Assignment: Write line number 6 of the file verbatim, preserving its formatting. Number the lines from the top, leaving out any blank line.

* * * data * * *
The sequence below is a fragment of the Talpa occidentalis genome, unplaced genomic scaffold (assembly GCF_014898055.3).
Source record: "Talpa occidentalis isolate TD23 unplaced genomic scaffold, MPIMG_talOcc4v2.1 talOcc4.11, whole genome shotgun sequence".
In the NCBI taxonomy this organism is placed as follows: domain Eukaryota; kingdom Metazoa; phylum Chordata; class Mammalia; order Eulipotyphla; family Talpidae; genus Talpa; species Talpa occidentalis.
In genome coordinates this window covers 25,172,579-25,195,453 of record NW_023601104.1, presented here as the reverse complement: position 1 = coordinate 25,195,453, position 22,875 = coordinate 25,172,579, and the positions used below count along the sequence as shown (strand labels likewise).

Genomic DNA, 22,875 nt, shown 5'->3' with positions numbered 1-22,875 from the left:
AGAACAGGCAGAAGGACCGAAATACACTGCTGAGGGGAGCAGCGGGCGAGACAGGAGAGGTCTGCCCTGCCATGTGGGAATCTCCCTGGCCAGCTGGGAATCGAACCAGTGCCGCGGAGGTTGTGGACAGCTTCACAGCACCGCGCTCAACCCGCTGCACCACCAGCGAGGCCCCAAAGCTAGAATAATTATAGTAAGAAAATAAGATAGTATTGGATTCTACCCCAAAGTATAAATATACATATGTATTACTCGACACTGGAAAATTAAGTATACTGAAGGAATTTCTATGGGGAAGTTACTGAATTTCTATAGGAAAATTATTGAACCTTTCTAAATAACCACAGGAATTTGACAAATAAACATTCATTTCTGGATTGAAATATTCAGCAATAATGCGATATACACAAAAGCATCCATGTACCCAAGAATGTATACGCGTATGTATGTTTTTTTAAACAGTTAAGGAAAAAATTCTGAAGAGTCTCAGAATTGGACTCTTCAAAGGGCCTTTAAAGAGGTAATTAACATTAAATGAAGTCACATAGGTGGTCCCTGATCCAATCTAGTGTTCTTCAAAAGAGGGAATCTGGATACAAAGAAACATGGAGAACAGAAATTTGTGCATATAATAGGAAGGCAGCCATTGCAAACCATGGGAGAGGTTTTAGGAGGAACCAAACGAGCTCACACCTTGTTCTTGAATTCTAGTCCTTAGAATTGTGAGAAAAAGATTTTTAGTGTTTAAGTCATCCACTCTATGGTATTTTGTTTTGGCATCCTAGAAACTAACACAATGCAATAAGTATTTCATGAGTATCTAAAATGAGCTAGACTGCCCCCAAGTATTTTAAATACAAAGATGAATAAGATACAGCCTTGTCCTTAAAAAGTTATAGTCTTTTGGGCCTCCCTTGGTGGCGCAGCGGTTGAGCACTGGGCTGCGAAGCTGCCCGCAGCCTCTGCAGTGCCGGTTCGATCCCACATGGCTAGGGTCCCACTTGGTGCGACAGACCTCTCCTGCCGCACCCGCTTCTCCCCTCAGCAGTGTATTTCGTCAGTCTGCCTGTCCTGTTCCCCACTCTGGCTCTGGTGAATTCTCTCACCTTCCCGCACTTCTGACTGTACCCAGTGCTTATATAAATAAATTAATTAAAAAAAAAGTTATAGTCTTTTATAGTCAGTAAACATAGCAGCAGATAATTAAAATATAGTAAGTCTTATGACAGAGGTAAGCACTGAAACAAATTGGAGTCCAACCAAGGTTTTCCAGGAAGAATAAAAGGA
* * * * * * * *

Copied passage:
AGAACAGGCAGAAGGACCGAAATACACTGCTGAGGGGAGCAGCGGGCGAGACAGGAGAGGTCTGCCCTGCCATGTGGGAATCTCCCTGGCCAGCTGGGAATCGAACCAGTGCCGCGGAGGTTGTGGACAGCTTCACAGCACCGCGCTCAACCCGCTGCACCACCAGCGAGGCCCCAAAGCTAGAATAATTATAGTAAGAAAATAAGATAGTATTGGATTCTACCCCAAAGTATAAATATACATATGTATTACTCGACACTGGAAAATTAAGTATACTGAAGGAATTTCTATGGGGAAGTTACTGAATTTCTATAGGAAAATTATTGAACCTTTCTAAATAACCACAGGAATTTGACAAATAAACATTCATTTCTGGATTGAAATATTCAGCAATAATGCGATATACACAAAAGCATCCATGTACCCAAGAATGTATACGCGTATGTATGTTTTTTTAAACAGTTAAGGAAAAAATTCTGAAGAGTCTCAGAATTGGACTCTTCAAAGGGCCTTTAAAGAGGTAATTAACATTAAATGAAGTCACATAGGTGGTCCCTGATCCAATCTAGTGTTCTTCAAAAGAGGGAATCTGGATACAAAGAAACATGGAGAACAGAAATTTGTGCATATAATAGGAAGGCAGCCATTGCAAACCATGGGAGAGGTTTTAGGAGGAACCAAACGAGCTCACACCTTGTTCTTGAATTCTAGTCCTTAGAATTGTGAGAAAAAGATTTTTAGTGTTTAAGTCATCCACTCTATGGTATTTTGTTTTGGCATCCTAGAAACTAACACAATGCAATAAGTATTTCATGAGTATCTAAAATGAGCTAGACTGCCCCCAAGTATTTTAAATACAAAGATGAATAAGATACAGCCTTGTCCTTAAAAAGTTATAGTCTTTTGGGCCTCCCTTGGTGGCGCAGCGGTTGAGCACTGGGCTGCGAAGCTGCCCGCAGCCTCTGCAGTGCCGGTTCGATCCCACATGGCTAGGGTCCCACTTGGTGCGACAGACCTCTCCTGCCGCACCCGCTTCTCCCCTCAGCAGTGTATTTCGTCAGTCTGCCTGTCCTGTTCCCCACTCTGGCTCTGGTGAATTCTCTCACCTTCCCGCACTTCTGACTGTACCCAGTGCTTATATAAATAAATTAATTAAAAAAAAAGTTATAGTCTTTTATAGTCAGTAAACATAGCAGCAGATAATTAAAATATAGTAAGTCTTATGACAGAGGTAAGCACTGAAACAAATTGGAGTCCAACCAAGGTTTTCCAGGAAGAATAAAAGGA